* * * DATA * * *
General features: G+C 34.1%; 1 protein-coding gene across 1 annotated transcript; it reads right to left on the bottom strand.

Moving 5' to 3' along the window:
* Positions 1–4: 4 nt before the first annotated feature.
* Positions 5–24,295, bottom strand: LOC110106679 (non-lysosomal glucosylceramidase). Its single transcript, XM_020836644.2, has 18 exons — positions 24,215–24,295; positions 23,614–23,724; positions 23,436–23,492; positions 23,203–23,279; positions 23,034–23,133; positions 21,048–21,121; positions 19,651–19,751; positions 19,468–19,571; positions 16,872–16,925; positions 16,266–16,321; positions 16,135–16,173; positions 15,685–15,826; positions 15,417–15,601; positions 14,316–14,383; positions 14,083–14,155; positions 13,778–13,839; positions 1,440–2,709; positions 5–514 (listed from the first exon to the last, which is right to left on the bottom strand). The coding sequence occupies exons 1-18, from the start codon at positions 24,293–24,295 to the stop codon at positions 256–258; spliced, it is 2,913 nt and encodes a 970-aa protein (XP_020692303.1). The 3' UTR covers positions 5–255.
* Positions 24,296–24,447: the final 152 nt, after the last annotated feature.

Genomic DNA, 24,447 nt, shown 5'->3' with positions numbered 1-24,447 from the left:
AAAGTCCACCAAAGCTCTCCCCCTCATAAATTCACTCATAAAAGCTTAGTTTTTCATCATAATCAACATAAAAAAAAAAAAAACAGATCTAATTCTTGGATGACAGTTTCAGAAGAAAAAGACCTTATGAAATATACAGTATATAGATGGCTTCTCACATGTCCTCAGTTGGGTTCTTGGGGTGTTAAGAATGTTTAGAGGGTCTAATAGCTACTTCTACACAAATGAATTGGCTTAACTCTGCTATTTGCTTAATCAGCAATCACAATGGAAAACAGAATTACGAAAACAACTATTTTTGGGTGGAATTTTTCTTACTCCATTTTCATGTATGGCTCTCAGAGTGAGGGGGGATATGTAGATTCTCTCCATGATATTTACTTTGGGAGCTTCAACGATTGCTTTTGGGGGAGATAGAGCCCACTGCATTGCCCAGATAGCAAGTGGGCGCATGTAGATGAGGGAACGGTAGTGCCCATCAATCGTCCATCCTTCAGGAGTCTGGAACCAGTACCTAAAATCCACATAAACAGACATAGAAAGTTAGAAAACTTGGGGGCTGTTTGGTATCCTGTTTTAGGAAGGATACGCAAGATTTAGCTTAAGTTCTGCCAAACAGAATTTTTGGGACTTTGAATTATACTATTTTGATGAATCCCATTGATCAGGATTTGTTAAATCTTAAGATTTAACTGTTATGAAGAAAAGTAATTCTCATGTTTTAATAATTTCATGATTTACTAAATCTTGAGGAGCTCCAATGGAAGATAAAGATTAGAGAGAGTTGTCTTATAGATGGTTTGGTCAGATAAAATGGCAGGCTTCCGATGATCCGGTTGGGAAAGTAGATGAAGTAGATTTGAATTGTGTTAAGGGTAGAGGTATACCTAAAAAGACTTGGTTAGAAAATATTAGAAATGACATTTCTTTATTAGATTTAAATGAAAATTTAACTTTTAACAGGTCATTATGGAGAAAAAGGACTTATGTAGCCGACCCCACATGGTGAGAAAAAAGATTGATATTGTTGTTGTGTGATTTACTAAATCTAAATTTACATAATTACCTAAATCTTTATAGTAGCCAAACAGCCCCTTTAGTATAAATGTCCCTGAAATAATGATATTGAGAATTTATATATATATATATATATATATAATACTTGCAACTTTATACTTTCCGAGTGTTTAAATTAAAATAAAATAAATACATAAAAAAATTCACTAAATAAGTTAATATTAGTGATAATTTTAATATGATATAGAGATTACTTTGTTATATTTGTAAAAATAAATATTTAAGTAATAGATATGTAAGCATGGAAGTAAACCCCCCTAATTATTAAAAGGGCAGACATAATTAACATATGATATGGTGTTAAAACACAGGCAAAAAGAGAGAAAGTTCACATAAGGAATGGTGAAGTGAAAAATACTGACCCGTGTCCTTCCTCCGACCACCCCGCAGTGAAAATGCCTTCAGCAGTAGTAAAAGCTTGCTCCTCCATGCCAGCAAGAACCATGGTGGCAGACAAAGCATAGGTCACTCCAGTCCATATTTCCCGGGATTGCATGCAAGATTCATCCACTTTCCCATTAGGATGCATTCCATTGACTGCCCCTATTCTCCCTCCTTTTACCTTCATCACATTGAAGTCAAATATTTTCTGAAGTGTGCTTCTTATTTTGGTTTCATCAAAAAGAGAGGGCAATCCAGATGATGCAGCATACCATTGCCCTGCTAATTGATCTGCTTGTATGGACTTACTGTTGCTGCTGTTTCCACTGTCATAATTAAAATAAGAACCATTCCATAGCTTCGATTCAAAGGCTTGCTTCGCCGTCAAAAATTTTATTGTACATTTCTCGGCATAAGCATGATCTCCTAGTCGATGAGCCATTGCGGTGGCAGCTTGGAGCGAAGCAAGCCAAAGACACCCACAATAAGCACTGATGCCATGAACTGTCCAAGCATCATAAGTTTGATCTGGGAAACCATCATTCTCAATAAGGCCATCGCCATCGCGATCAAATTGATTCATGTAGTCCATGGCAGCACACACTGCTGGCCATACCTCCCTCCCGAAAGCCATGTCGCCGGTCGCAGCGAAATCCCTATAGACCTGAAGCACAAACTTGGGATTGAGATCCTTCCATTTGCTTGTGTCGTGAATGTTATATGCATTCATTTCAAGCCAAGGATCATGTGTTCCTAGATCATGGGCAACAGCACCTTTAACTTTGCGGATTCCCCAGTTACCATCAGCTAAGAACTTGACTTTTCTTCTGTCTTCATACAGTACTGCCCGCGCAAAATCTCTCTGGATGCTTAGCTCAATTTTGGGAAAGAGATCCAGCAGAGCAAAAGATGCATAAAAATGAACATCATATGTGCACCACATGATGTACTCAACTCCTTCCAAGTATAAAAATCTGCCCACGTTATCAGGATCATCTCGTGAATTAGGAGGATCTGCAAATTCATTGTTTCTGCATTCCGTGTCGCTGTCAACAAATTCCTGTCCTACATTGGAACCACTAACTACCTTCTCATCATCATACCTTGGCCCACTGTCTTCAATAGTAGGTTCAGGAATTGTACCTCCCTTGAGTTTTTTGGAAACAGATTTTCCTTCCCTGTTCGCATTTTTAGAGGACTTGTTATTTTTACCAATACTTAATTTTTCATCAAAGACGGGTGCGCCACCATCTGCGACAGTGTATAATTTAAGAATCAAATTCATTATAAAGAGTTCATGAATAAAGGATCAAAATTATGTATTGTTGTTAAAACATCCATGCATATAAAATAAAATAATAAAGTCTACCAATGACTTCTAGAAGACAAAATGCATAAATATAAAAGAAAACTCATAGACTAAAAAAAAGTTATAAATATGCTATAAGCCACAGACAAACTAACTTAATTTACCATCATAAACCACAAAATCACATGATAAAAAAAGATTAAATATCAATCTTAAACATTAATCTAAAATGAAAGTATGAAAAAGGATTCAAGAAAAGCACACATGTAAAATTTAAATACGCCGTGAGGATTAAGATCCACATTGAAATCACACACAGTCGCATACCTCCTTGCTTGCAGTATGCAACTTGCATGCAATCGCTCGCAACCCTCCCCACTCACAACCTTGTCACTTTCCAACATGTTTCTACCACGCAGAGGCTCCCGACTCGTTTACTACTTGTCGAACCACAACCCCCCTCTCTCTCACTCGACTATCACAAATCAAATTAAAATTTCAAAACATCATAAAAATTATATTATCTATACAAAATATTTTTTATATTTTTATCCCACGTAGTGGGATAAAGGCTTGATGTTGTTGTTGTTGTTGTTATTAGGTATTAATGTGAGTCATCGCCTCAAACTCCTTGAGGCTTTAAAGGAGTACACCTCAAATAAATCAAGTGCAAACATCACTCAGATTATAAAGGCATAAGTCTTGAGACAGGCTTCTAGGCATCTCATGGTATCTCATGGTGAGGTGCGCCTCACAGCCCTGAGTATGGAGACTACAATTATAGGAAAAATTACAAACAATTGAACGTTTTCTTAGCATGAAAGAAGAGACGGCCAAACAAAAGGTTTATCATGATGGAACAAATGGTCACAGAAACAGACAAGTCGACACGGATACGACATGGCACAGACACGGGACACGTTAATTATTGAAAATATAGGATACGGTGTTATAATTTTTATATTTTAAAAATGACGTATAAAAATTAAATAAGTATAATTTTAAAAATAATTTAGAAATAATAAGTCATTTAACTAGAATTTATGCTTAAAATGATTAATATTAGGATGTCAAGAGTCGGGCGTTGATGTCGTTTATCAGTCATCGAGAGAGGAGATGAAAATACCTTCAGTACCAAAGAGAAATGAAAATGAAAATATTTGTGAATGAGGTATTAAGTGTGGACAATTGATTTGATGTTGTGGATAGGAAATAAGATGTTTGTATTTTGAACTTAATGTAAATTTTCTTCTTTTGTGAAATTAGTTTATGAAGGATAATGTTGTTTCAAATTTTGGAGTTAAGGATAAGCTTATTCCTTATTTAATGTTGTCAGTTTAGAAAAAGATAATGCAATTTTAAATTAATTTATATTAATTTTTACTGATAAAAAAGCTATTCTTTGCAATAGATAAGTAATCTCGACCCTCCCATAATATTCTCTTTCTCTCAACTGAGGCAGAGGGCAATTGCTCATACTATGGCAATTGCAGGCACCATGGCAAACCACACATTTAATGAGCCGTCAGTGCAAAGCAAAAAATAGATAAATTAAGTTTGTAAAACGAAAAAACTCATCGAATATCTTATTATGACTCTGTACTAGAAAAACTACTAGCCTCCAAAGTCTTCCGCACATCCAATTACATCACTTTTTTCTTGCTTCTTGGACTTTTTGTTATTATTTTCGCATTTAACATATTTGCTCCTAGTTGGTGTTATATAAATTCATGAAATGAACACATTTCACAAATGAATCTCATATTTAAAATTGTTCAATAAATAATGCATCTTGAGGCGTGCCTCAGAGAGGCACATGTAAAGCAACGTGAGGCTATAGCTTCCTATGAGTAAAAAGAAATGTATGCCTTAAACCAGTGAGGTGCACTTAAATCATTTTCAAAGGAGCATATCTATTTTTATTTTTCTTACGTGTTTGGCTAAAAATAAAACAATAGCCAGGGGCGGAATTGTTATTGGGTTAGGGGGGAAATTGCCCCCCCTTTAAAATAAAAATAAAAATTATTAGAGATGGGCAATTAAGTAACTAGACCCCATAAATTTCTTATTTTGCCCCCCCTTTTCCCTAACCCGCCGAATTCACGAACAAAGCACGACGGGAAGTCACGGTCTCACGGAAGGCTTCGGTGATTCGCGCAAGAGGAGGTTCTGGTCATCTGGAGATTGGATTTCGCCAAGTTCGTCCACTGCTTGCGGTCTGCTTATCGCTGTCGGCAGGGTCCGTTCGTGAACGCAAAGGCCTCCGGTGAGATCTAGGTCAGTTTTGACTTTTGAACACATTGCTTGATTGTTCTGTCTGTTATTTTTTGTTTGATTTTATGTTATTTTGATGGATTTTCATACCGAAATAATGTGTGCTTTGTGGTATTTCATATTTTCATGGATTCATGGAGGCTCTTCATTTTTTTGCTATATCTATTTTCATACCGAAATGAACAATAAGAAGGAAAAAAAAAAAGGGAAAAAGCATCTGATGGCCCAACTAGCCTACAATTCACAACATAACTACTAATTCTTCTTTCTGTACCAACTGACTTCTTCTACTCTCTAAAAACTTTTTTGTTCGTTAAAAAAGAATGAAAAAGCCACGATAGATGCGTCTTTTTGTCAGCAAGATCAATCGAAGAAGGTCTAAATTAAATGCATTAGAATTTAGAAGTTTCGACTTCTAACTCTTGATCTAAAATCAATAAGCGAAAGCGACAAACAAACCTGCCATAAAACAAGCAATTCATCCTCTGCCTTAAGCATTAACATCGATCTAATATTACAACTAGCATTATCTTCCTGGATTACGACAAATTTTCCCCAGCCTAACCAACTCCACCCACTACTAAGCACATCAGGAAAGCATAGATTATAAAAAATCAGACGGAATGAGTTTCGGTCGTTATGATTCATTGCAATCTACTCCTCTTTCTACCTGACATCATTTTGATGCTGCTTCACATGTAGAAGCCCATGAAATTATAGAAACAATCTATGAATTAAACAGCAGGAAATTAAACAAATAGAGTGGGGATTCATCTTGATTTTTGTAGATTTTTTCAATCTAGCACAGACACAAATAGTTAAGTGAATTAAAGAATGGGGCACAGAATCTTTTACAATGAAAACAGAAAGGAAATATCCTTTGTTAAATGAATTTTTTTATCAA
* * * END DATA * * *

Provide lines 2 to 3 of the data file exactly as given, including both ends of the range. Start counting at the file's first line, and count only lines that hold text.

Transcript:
Moving 5' to 3' along the window:
* Positions 1–4: 4 nt before the first annotated feature.